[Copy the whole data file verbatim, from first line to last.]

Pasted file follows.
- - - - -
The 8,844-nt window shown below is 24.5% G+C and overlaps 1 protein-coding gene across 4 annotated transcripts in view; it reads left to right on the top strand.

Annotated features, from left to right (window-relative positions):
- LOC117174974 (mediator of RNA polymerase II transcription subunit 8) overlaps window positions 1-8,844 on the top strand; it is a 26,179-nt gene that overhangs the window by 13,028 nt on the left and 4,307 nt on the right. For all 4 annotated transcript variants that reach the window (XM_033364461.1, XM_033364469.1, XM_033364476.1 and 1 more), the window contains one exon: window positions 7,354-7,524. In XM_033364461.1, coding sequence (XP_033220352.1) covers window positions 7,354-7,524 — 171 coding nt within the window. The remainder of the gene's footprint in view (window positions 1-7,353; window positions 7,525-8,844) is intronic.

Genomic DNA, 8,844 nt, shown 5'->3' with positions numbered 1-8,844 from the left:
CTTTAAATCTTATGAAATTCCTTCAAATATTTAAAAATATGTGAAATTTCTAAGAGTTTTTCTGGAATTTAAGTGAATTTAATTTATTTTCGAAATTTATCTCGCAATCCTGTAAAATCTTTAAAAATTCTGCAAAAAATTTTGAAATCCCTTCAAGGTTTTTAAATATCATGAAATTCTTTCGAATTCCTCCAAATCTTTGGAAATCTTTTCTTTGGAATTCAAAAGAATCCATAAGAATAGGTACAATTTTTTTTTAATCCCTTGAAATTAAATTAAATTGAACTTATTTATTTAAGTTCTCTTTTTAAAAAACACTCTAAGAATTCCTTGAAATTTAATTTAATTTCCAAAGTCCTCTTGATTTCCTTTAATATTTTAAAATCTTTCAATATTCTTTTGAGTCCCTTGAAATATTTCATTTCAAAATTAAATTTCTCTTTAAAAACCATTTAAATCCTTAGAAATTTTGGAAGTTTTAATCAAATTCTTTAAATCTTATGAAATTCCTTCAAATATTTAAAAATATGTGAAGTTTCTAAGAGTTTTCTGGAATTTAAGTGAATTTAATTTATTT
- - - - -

The 8,844-nt window shown below is 24.5% G+C and overlaps 1 protein-coding gene across 4 annotated transcripts in view; it reads left to right on the top strand.

Annotated features, from left to right (window-relative positions):
- LOC117174974 (mediator of RNA polymerase II transcription subunit 8) overlaps window positions 1-8,844 on the top strand; it is a 26,179-nt gene that overhangs the window by 13,028 nt on the left and 4,307 nt on the right. For all 4 annotated transcript variants that reach the window (XM_033364461.1, XM_033364469.1, XM_033364476.1 and 1 more), the window contains one exon: window positions 7,354-7,524. In XM_033364461.1, coding sequence (XP_033220352.1) covers window positions 7,354-7,524 — 171 coding nt within the window. The remainder of the gene's footprint in view (window positions 1-7,353; window positions 7,525-8,844) is intronic.

Genomic DNA, 8,844 nt, shown 5'->3' with positions numbered 1-8,844 from the left:
CTTTAAATCTTATGAAATTCCTTCAAATATTTAAAAATATGTGAAATTTCTAAGAGTTTTTCTGGAATTTAAGTGAATTTAATTTATTTTCGAAATTTATCTCGCAATCCTGTAAAATCTTTAAAAATTCTGCAAAAAATTTTGAAATCCCTTCAAGGTTTTTAAATATCATGAAATTCTTTCGAATTCCTCCAAATCTTTGGAAATCTTTTCTTTGGAATTCAAAAGAATCCATAAGAATAGGTACAATTTTTTTTTAATCCCTTGAAATTAAATTAAATTGAACTTATTTATTTAAGTTCTCTTTTTAAAAAACACTCTAAGAATTCCTTGAAATTTAATTTAATTTCCAAAGTCCTCTTGATTTCCTTTAATATTTTAAAATCTTTCAATATTCTTTTGAGTCCCTTGAAATATTTCATTTCAAAATTAAATTTCTCTTTAAAAACCATTTAAATCCTTAGAAATTTTGGAAGTTTTAATCAAATTCTTTAAATCTTATGAAATTCCTTCAAATATTTAAAAATATGTGAAGTTTCTAAGAGTTTTCTGGAATTTAAGTGAATTTAATTTATTT